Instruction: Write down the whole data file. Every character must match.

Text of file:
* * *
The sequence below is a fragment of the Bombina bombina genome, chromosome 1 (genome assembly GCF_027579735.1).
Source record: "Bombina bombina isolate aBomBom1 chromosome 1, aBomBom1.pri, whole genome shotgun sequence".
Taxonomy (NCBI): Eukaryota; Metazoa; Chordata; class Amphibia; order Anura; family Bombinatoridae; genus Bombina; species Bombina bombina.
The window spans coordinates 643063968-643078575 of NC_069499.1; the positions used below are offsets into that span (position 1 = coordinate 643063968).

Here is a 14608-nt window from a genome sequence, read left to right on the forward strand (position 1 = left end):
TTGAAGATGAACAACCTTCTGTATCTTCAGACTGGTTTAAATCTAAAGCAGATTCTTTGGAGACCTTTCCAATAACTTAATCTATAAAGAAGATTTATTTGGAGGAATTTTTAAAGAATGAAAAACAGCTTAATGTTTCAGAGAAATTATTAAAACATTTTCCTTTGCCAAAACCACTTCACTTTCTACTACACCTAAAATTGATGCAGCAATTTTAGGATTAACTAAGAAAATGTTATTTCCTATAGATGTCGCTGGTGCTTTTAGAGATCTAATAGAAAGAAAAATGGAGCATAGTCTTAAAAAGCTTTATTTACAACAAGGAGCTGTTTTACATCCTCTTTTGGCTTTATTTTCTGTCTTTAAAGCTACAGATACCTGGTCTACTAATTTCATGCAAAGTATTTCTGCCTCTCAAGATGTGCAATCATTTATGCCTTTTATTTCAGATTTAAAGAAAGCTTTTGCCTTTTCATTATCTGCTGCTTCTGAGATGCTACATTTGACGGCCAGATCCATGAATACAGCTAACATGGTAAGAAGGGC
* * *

The sequence below is a fragment of the Bombina bombina genome, chromosome 1 (genome assembly GCF_027579735.1).
Source record: "Bombina bombina isolate aBomBom1 chromosome 1, aBomBom1.pri, whole genome shotgun sequence".
Taxonomy (NCBI): Eukaryota; Metazoa; Chordata; class Amphibia; order Anura; family Bombinatoridae; genus Bombina; species Bombina bombina.
The window spans coordinates 643063968-643078575 of NC_069499.1; the positions used below are offsets into that span (position 1 = coordinate 643063968).

Here is a 14608-nt window from a genome sequence, read left to right on the forward strand (position 1 = left end):
TTGAAGATGAACAACCTTCTGTATCTTCAGACTGGTTTAAATCTAAAGCAGATTCTTTGGAGACCTTTCCAATAACTTAATCTATAAAGAAGATTTATTTGGAGGAATTTTTAAAGAATGAAAAACAGCTTAATGTTTCAGAGAAATTATTAAAACATTTTCCTTTGCCAAAACCACTTCACTTTCTACTACACCTAAAATTGATGCAGCAATTTTAGGATTAACTAAGAAAATGTTATTTCCTATAGATGTCGCTGGTGCTTTTAGAGATCTAATAGAAAGAAAAATGGAGCATAGTCTTAAAAAGCTTTATTTACAACAAGGAGCTGTTTTACATCCTCTTTTGGCTTTATTTTCTGTCTTTAAAGCTACAGATACCTGGTCTACTAATTTCATGCAAAGTATTTCTGCCTCTCAAGATGTGCAATCATTTATGCCTTTTATTTCAGATTTAAAGAAAGCTTTTGCCTTTTCATTATCTGCTGCTTCTGAGATGCTACATTTGACGGCCAGATCCATGAATACAGCTAACATGGTAAGAAGGGC